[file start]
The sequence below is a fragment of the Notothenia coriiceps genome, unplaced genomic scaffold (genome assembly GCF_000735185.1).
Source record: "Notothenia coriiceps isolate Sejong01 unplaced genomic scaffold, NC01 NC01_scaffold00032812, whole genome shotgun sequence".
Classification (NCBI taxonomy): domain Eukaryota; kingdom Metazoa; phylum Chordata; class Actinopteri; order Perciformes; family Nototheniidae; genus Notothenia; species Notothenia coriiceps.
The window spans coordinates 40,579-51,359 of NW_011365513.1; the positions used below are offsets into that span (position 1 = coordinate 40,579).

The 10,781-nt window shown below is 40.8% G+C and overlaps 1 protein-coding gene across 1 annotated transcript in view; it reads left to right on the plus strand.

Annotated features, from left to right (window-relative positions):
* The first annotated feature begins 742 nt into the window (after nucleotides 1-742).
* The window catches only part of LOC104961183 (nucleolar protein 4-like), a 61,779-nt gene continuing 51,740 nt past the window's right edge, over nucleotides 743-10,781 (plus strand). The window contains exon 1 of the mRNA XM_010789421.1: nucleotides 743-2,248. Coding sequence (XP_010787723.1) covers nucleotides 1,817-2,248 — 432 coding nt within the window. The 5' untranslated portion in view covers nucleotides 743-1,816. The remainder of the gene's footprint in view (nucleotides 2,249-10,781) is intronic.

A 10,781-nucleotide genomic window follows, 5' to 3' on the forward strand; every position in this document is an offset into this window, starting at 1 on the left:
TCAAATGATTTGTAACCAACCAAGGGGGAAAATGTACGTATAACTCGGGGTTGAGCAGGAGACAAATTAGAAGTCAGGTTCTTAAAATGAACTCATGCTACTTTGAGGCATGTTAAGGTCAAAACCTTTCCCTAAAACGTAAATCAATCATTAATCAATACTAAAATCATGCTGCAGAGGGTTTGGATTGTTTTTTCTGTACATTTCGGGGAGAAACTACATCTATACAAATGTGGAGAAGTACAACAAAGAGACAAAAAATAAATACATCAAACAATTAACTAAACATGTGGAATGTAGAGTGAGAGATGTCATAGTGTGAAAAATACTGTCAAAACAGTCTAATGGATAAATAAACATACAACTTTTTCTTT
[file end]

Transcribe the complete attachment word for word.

The sequence below is a fragment of the Notothenia coriiceps genome, unplaced genomic scaffold (genome assembly GCF_000735185.1).
Source record: "Notothenia coriiceps isolate Sejong01 unplaced genomic scaffold, NC01 NC01_scaffold00032812, whole genome shotgun sequence".
Classification (NCBI taxonomy): domain Eukaryota; kingdom Metazoa; phylum Chordata; class Actinopteri; order Perciformes; family Nototheniidae; genus Notothenia; species Notothenia coriiceps.
The window spans coordinates 40,579-51,359 of NW_011365513.1; the positions used below are offsets into that span (position 1 = coordinate 40,579).

The 10,781-nt window shown below is 40.8% G+C and overlaps 1 protein-coding gene across 1 annotated transcript in view; it reads left to right on the plus strand.

Annotated features, from left to right (window-relative positions):
* The first annotated feature begins 742 nt into the window (after nucleotides 1-742).
* The window catches only part of LOC104961183 (nucleolar protein 4-like), a 61,779-nt gene continuing 51,740 nt past the window's right edge, over nucleotides 743-10,781 (plus strand). The window contains exon 1 of the mRNA XM_010789421.1: nucleotides 743-2,248. Coding sequence (XP_010787723.1) covers nucleotides 1,817-2,248 — 432 coding nt within the window. The 5' untranslated portion in view covers nucleotides 743-1,816. The remainder of the gene's footprint in view (nucleotides 2,249-10,781) is intronic.

A 10,781-nucleotide genomic window follows, 5' to 3' on the forward strand; every position in this document is an offset into this window, starting at 1 on the left:
TCAAATGATTTGTAACCAACCAAGGGGGAAAATGTACGTATAACTCGGGGTTGAGCAGGAGACAAATTAGAAGTCAGGTTCTTAAAATGAACTCATGCTACTTTGAGGCATGTTAAGGTCAAAACCTTTCCCTAAAACGTAAATCAATCATTAATCAATACTAAAATCATGCTGCAGAGGGTTTGGATTGTTTTTTCTGTACATTTCGGGGAGAAACTACATCTATACAAATGTGGAGAAGTACAACAAAGAGACAAAAAATAAATACATCAAACAATTAACTAAACATGTGGAATGTAGAGTGAGAGATGTCATAGTGTGAAAAATACTGTCAAAACAGTCTAATGGATAAATAAACATACAACTTTTTCTTT